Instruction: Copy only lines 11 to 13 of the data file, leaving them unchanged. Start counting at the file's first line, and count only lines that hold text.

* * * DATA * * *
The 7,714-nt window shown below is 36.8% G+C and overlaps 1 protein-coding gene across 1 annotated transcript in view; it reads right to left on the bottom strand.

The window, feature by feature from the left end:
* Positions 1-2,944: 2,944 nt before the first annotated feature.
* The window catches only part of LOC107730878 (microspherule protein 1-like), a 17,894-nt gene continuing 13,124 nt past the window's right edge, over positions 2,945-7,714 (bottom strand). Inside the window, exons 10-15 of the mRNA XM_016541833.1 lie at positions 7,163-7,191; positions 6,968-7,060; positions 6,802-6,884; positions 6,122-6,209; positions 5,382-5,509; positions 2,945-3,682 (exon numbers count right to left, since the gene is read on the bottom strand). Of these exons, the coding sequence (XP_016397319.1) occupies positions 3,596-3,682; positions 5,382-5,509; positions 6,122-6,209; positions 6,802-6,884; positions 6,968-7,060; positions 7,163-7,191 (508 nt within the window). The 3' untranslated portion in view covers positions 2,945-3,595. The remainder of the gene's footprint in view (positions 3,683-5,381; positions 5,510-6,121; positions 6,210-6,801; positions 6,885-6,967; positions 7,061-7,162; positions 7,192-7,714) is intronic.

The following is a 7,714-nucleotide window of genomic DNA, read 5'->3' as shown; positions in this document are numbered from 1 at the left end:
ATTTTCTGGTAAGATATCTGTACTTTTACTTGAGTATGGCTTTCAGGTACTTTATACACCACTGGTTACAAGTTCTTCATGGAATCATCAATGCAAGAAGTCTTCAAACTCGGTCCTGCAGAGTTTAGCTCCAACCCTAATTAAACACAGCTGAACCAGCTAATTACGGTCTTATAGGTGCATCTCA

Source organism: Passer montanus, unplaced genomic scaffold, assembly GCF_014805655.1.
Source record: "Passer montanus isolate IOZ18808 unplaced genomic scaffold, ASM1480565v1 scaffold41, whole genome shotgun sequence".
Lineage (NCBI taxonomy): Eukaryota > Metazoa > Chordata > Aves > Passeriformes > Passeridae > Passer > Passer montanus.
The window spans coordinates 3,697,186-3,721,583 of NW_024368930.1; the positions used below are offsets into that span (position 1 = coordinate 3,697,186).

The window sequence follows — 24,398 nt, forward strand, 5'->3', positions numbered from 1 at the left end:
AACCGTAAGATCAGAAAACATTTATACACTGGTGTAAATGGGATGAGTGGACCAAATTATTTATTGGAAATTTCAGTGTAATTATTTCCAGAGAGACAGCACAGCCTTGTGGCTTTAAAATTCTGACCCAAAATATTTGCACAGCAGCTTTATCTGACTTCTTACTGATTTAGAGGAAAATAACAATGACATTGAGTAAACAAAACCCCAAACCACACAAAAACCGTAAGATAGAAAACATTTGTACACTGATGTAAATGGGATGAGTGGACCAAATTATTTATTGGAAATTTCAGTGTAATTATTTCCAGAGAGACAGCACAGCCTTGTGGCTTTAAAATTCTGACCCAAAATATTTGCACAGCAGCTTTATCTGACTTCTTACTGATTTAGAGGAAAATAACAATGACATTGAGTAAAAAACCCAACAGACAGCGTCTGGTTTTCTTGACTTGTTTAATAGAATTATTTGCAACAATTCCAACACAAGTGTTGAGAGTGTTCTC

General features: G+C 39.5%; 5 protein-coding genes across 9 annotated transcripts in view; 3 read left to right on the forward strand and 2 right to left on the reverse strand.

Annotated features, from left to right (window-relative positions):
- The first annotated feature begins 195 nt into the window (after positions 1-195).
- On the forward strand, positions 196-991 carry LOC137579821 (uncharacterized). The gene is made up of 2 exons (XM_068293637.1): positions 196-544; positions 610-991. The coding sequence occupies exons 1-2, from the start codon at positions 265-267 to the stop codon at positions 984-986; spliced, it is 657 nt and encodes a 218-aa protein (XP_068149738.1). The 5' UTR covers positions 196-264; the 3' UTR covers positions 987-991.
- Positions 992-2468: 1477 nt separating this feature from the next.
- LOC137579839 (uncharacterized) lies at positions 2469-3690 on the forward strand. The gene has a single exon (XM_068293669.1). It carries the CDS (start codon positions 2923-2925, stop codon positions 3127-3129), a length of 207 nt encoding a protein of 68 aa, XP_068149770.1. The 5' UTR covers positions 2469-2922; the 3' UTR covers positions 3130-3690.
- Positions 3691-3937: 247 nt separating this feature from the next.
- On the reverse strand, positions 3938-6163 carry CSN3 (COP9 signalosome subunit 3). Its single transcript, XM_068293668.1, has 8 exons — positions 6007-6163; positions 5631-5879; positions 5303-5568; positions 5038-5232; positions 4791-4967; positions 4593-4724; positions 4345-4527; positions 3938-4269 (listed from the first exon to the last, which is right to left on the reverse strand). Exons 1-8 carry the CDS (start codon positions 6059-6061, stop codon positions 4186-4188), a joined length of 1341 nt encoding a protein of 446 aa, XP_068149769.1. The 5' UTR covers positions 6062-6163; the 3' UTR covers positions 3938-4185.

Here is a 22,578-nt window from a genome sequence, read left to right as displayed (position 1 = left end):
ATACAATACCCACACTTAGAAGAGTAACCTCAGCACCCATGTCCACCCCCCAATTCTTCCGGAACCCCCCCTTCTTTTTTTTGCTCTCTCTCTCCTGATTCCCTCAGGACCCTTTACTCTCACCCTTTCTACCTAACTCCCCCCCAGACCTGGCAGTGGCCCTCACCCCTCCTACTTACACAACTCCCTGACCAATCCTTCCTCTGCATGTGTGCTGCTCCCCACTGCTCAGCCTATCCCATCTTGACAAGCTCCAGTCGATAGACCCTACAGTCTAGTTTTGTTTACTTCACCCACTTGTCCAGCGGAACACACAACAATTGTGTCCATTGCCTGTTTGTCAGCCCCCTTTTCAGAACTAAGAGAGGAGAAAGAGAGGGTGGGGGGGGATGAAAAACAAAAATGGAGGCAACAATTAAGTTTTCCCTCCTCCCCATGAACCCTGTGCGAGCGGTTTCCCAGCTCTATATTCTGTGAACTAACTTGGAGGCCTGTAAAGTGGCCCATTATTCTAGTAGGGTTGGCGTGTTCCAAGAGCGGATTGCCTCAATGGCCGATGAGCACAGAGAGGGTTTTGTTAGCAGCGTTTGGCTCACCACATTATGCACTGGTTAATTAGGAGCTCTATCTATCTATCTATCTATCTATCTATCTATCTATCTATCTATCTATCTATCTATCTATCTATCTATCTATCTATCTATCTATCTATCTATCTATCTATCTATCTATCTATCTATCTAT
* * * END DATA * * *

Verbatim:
The window sequence follows — 24,398 nt, forward strand, 5'->3', positions numbered from 1 at the left end:
AACCGTAAGATCAGAAAACATTTATACACTGGTGTAAATGGGATGAGTGGACCAAATTATTTATTGGAAATTTCAGTGTAATTATTTCCAGAGAGACAGCACAGCCTTGTGGCTTTAAAATTCTGACCCAAAATATTTGCACAGCAGCTTTATCTGACTTCTTACTGATTTAGAGGAAAATAACAATGACATTGAGTAAACAAAACCCCAAACCACACAAAAACCGTAAGATAGAAAACATTTGTACACTGATGTAAATGGGATGAGTGGACCAAATTATTTATTGGAAATTTCAGTGTAATTATTTCCAGAGAGACAGCACAGCCTTGTGGCTTTAAAATTCTGACCCAAAATATTTGCACAGCAGCTTTATCTGACTTCTTACTGATTTAGAGGAAAATAACAATGACATTGAGTAAAAAACCCAACAGACAGCGTCTGGTTTTCTTGACTTGTTTAATAGAATTATTTGCAACAATTCCAACACAAGTGTTGAGAGTGTTCTC

General features: G+C 39.5%; 5 protein-coding genes across 9 annotated transcripts in view; 3 read left to right on the forward strand and 2 right to left on the reverse strand.